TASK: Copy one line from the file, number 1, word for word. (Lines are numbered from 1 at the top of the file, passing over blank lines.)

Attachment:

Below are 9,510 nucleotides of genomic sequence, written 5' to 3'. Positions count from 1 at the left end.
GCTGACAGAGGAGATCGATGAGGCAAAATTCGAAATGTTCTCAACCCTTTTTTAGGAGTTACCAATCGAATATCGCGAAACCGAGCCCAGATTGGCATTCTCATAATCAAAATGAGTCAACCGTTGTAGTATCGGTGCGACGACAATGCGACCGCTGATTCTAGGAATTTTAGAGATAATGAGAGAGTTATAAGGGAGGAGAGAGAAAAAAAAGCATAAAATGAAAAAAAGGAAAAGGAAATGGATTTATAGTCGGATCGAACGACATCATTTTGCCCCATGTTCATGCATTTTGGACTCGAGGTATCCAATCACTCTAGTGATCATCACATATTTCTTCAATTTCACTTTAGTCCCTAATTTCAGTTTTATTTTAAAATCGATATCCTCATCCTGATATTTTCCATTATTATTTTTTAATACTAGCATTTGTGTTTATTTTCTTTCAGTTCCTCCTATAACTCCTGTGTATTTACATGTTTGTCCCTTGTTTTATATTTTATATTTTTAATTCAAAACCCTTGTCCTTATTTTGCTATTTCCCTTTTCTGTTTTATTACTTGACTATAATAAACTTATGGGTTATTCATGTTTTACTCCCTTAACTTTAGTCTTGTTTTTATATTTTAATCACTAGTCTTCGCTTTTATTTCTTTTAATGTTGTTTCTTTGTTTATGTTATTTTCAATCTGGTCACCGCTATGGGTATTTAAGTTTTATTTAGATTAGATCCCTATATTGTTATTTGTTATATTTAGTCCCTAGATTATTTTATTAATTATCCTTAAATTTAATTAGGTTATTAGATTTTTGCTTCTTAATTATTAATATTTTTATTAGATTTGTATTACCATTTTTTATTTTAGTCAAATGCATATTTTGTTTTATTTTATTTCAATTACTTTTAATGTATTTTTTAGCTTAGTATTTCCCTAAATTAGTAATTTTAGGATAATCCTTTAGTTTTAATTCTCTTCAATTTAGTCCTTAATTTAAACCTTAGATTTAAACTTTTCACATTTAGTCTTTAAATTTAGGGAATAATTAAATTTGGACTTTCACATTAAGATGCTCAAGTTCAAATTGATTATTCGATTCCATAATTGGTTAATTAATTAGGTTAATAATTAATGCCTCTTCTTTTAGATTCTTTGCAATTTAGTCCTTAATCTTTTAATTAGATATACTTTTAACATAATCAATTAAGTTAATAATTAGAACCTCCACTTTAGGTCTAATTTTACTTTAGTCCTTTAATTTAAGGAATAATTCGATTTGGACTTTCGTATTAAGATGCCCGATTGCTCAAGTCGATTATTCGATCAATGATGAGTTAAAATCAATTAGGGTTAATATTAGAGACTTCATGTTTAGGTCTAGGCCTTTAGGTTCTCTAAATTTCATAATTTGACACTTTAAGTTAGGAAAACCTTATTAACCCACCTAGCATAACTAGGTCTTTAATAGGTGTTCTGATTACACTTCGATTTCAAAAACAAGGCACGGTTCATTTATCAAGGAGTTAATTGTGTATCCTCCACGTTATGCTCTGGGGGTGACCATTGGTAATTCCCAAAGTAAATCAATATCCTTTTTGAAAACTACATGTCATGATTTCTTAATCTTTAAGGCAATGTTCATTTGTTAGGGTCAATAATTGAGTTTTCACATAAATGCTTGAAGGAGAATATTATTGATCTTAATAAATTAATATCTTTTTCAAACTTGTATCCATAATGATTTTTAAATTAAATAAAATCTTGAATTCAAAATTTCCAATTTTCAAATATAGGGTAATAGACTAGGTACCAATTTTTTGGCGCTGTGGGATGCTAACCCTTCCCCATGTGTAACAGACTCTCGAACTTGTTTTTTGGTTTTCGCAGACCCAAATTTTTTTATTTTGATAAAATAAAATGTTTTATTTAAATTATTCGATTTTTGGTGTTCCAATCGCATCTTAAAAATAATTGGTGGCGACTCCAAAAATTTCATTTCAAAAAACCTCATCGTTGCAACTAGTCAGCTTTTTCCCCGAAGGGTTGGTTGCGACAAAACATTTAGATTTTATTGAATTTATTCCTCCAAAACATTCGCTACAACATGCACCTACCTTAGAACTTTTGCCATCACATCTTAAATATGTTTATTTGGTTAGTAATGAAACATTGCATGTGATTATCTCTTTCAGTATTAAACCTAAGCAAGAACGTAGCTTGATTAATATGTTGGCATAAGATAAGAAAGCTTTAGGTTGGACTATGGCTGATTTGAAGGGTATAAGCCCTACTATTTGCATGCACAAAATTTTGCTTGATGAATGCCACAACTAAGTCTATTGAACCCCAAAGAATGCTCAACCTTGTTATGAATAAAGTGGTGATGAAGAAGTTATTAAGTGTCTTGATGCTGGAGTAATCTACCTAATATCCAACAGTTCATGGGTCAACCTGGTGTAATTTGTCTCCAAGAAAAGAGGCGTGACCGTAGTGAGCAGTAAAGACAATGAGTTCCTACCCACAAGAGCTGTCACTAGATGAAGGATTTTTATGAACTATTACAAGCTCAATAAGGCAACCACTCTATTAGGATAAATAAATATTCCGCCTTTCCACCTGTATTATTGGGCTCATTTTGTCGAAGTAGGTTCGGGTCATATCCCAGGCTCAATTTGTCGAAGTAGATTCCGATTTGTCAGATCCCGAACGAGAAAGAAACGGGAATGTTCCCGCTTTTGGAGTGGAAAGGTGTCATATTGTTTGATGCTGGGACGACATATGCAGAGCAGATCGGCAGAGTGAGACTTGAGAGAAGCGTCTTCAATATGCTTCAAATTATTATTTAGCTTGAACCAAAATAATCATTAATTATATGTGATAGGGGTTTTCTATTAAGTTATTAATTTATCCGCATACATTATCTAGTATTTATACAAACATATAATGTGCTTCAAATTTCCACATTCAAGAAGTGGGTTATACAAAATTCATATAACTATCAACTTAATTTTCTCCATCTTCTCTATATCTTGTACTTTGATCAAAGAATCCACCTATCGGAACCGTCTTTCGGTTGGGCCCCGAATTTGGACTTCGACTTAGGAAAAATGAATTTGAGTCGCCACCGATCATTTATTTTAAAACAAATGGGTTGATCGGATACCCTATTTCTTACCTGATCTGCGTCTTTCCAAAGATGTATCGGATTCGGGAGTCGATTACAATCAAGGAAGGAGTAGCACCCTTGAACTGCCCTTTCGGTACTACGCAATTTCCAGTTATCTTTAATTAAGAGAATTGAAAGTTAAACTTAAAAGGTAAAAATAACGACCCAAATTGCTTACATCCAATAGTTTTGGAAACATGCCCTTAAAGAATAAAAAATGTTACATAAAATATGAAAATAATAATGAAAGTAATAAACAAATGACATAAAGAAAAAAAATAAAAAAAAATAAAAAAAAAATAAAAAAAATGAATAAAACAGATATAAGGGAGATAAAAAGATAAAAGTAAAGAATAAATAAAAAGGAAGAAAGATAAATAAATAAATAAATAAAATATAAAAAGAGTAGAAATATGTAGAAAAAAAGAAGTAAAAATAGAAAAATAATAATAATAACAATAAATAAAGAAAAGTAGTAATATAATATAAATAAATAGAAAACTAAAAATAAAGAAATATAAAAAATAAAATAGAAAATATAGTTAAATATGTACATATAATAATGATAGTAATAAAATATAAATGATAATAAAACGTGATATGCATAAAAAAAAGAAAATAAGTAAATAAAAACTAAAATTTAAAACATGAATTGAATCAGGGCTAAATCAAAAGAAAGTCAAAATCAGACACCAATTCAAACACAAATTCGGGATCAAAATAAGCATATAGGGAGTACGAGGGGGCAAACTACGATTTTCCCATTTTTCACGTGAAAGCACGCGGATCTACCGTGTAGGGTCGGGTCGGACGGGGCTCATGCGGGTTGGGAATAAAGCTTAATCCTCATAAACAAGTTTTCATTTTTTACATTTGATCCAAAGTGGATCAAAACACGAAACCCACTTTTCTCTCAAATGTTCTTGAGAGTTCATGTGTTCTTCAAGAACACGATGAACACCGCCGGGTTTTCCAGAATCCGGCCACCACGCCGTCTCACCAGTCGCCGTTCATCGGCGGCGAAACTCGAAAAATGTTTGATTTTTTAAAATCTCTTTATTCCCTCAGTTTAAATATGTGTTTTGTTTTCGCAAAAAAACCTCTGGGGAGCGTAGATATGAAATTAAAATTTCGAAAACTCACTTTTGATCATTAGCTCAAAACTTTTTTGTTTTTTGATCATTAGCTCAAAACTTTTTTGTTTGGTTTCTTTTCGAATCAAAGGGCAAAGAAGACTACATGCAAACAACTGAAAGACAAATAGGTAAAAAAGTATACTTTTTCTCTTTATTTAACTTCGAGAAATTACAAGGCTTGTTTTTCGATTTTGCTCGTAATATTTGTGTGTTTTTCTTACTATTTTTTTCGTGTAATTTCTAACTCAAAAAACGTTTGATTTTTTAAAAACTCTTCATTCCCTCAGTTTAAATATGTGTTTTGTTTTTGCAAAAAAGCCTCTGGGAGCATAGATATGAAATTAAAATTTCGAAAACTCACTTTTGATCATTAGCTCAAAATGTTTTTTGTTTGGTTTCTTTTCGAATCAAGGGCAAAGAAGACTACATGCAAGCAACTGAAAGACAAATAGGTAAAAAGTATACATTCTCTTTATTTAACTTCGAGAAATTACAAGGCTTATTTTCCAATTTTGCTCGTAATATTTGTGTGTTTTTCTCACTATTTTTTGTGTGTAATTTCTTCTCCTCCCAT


Below are 9,510 nucleotides of genomic sequence, written 5' to 3'. Positions count from 1 at the left end.